Every workflow is different and needs a different way to manage it. We are outlining five options for workflow management, each of which works well for different situations. In our previous article, we covered using email and spreadsheets.
A combination of email and spreadsheets works great for quick, undefined workflows when documentation is only mildly important. However, one of the main drawbacks of using email is that you don’t have any control over validating the data and you must manually enter information into spreadsheets.
This leads to your second option to manage your workflows with Google Forms.
Google Forms is a good option to turn to when you start to have trouble collating data from different people in a standard format. For example, if you are trying to collect peer review data among colleagues in a team, using email makes the process very cumbersome. If you made a common Google Sheet for everyone, others could see the entries and their responses might be biased.
Google Forms gives you much more control over collecting data like this. You can choose between nine different types of data fields including date, time, and drop-downs. You can also set up custom validations such as ensuring that a number is a whole number or in a certain range.
With Google Forms, all of your data automatically goes to a Google Sheet, which means you don’t have to manually transfer information. After a user fills out your form, all the data is immediately parsed into different fields which makes it much easier to process. Now, your HR team has access to everything they need to process their peer review data.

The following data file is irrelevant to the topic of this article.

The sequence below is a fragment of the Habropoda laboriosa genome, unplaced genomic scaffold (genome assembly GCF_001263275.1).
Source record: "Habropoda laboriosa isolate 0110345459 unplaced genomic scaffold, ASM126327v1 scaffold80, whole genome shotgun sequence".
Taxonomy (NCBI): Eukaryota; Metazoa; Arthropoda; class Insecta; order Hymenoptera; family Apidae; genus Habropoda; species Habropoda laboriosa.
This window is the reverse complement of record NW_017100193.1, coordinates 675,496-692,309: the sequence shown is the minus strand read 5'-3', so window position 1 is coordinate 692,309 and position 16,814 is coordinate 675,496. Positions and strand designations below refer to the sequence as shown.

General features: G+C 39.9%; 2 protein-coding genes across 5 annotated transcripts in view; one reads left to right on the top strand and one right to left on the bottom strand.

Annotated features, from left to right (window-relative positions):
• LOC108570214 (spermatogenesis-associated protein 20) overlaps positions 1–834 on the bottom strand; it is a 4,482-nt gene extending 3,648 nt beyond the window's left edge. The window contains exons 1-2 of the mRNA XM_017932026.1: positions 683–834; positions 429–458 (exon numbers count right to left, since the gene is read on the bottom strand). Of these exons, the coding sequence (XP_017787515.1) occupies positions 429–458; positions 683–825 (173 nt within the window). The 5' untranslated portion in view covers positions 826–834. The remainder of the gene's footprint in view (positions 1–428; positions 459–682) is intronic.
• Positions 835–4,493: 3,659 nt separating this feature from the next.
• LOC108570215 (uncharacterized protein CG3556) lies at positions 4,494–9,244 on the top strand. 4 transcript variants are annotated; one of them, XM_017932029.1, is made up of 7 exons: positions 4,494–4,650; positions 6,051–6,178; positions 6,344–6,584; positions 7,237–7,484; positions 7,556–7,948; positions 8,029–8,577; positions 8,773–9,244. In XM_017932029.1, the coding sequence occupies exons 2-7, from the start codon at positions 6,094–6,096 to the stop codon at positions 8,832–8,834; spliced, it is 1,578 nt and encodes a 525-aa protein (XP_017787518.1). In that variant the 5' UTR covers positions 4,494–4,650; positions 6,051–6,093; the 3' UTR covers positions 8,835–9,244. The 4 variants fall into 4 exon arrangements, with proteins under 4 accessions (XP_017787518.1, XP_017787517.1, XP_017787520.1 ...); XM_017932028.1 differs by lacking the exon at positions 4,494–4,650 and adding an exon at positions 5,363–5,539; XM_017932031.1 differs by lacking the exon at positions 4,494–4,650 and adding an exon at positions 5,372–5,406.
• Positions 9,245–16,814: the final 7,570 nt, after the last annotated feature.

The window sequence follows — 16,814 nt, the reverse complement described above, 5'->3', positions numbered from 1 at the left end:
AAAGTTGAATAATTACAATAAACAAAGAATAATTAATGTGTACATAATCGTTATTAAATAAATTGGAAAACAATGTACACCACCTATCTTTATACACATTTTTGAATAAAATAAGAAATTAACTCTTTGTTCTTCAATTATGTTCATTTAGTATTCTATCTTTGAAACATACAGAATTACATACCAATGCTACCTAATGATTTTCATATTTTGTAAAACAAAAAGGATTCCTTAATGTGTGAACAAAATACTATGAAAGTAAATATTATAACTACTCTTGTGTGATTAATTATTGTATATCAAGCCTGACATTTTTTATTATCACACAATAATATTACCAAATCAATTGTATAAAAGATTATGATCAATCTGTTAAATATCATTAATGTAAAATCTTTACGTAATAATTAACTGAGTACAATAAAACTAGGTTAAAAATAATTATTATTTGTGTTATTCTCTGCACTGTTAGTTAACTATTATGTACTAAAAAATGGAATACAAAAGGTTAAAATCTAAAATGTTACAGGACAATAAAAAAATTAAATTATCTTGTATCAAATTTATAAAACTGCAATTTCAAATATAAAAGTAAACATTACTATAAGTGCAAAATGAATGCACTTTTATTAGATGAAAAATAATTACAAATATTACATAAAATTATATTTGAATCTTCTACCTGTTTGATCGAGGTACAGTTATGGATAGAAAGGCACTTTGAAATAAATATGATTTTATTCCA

Google Forms is nice because it captures and stores your data outside of your email. That means you don’t need to go digging through your email history to find a request from a month ago.
Now that the data is in the spreadsheet, you can share the Google Sheet with the HR team. If someone new is added, no one needs to forward a bunch of emails to get her caught up; all of the information is in one place. You can also add permissions to your sheet so that some people can edit all of the information, while others can only view it.
Using forms is great when
Despite the advantages over email, using Forms to manage your workflows still leaves a lot of holes.
Notifications. You can enable email notifications when new entries are submitted in Forms, but this only goes to the creator of the form and not anyone else.
No workflow. Forms is a good solution for the data part of your process, but not the workflow. After a possible email notification, the next person involved may not be aware of what to do.
The first step is automated, but there isn’t a way to build in any step after that.
Limited permissions on the Sheet. You can classify users as either editors or view-only, but that is for the entire set of data for every item that comes in.
You can’t restrict certain fields to be editable for some people but view-only for others. Nor can you allow certain items to be viewable while others are hidden.
When you give someone editing access to the Sheet, you are giving them access to all of your data for every item.
Everything is in one place. It can be very hard to navigate your spreadsheet when you have dumped all the data for the process in one place.
It is fine if there are only a few items per week that come through, but if you have a lot of requests, it is too overwhelming to store everything there.
Moving old or processed data requires careful, manual effort and it can be difficult to know what stage all of your items are in.
Tracking Nightmare. When your form is filled out, there is a timestamp on the spreadsheet. After that, you are on your own. There isn’t a built-in way to track what happens to each item as it goes through other steps.
Google Forms adds a lot of functionality to capturing data for your process, but it really doesn’t help your workflow very much. Next time, we’ll look at a simple way to get your systems to talk together and add an additional automated step.
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